1. Do you want fries with that? Retail companies know that the point of sale is the place for suggestive selling. OMS or “One more sale” is used by most smart retail companies to suggest add-ons that may make sense for the consumer to buy in addition to their already chosen purchase. Why not do this with your rental properties? When you are getting the tenant to sign that lease offer them some “Upgrades”. Would you like to have a room painted a custom color of your choice for $5-$10 extra per month? How about Blinds in two rooms for an extra $10 a month? My personal favorite, would you be interested in our convenient pay program? We allow you to pay every two weeks to better fit your schedule rather than once a month. If you were going to charge $625 a month, you would want to charge $325 every two weeks. Compare the numbers, $625 x 12= 7500, $325 x 26 = 8450. An extra $950 per year per unit is a nice way to boost cashflow.

2. Know your financing options. If you are in a high appreciating area or you do not plan to hold the property for more than 5 years, why not do interest only or a pay option arm program? The pay option arm program allows you to pay the MTA rate which is very low and slow moving compared to some of the other options. Did you know that you can get fixed rate interest only loans? Let’s say you had a duplex that you bought for $100k. You plan on holding it for 5 years and the area is appreciating only 5% per year. 30 year fixed at 6% is a principle and interest payment of roughly $599. Interest only would be about $500 per month. Would you rather have an extra $1200 a year in your pocket than pay that small amount of principle down that is paid in the first year? Now if you have quite a few properties with the same holding goals, cashflowing an extra $50-$80 per unit per month can really add up.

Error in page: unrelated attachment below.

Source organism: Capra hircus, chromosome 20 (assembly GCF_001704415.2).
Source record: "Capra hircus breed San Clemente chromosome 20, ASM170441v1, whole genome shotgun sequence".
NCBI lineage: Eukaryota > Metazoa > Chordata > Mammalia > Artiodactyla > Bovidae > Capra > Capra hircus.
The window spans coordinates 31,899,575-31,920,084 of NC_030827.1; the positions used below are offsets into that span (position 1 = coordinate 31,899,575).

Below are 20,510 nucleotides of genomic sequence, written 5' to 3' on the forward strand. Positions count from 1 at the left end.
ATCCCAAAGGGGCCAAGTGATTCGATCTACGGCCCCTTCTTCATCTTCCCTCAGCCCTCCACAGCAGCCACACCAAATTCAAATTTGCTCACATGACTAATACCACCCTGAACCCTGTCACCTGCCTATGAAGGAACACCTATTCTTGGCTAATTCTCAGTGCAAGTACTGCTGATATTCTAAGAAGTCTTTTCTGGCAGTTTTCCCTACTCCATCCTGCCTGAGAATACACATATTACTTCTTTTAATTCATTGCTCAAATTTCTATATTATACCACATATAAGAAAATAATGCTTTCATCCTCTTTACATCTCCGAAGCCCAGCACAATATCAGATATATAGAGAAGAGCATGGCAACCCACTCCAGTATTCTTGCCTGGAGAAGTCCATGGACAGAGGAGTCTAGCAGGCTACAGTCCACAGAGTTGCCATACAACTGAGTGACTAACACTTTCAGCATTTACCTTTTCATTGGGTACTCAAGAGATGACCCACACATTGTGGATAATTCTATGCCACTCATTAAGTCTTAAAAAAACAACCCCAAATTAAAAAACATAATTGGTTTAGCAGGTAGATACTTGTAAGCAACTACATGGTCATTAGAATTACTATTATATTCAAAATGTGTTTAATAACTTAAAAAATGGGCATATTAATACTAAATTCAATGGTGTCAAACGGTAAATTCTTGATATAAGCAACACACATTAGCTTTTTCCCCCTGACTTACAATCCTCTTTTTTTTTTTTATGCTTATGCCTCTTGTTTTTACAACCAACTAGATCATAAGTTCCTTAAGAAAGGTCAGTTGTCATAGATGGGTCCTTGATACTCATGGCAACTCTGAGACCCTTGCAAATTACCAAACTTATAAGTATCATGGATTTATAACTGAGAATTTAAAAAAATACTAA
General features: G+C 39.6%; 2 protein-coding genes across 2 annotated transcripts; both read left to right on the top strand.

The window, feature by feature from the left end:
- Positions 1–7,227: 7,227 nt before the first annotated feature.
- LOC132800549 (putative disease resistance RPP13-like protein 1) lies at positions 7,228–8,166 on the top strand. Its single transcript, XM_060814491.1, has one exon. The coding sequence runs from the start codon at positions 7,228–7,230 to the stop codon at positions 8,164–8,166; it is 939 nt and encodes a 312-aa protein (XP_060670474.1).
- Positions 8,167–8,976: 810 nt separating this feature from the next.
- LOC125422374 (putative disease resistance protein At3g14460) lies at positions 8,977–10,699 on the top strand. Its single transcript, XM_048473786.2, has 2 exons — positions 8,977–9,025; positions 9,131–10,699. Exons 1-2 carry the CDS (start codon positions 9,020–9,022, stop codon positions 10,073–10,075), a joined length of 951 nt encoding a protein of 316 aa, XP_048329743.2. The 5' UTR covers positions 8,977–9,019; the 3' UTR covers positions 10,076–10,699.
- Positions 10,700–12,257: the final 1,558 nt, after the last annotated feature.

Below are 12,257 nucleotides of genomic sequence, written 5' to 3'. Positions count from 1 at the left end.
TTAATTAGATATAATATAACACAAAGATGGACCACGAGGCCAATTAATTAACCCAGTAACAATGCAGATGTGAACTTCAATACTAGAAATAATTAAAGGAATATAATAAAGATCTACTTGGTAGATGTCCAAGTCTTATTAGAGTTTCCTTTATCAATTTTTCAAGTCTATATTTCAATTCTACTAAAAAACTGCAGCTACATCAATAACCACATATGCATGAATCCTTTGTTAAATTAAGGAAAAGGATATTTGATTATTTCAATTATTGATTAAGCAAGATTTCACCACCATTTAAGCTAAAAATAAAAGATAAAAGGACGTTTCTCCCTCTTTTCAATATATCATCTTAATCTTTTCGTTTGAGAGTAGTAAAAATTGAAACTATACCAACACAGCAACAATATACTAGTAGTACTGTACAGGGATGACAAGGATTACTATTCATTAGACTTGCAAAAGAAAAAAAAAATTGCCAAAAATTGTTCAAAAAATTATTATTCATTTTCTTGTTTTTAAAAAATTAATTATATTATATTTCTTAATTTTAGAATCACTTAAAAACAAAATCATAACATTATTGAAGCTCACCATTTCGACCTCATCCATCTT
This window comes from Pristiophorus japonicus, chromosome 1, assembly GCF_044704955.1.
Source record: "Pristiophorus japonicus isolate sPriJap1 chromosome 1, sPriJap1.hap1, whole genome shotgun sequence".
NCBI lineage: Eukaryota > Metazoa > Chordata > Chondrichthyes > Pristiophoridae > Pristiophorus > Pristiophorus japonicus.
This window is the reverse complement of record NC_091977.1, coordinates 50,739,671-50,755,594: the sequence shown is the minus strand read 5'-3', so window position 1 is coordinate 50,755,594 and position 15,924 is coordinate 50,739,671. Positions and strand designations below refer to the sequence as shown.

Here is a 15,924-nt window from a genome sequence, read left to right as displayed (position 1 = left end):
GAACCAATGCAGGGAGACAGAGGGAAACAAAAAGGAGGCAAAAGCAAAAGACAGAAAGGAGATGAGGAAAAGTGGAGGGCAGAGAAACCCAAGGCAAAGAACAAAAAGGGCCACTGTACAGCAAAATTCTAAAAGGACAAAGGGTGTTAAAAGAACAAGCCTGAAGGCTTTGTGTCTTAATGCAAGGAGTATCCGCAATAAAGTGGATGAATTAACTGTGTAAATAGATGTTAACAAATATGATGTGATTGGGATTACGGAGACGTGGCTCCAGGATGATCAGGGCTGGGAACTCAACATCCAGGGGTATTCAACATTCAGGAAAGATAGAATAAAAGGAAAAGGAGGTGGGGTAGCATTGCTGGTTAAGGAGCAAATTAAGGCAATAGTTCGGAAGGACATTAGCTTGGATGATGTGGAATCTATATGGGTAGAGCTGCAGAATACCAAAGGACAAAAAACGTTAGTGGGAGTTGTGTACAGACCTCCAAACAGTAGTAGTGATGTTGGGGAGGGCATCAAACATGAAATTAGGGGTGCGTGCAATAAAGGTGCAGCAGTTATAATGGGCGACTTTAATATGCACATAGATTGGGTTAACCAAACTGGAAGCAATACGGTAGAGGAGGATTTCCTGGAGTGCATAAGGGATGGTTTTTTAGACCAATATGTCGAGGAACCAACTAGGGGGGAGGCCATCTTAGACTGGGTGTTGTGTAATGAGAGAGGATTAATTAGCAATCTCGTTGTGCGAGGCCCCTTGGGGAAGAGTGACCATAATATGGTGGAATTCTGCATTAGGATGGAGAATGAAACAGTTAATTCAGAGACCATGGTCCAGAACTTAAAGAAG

3. Make it FEE-sable. I stress to you that each unit you manage or own has to have a late fee attached to the rent payment, and one that will make it worth your time to collect. Research your state laws on this but charging a late fee, a “per week” additional late fee and a service charge if you have to pickup the payment can make you additional money. This is assuming you have the tenants mail in the payment…you do, don’t you?

4. Un-handymen. One handyman quotes you $500 to do a job and the other quotes you $1000 to do the same job. Do you stop there and hire the $500 handyman? We have learned our lesson from this, there is more to it than initial cost. The $500 guy may take twice as long to get the job done, TIME IS MONEY!!! If you are fixing up a duplex that brings in $1,000 a month, each day that passes with no tenants costs you $33 a day. So if handyman #1 takes 16 more days to do the job, you would have been better off paying the $1000 guy. When working with handyman, put in performance incentives. If done in X number of days you get 100% of the quote, 2 days over, 95%, etc.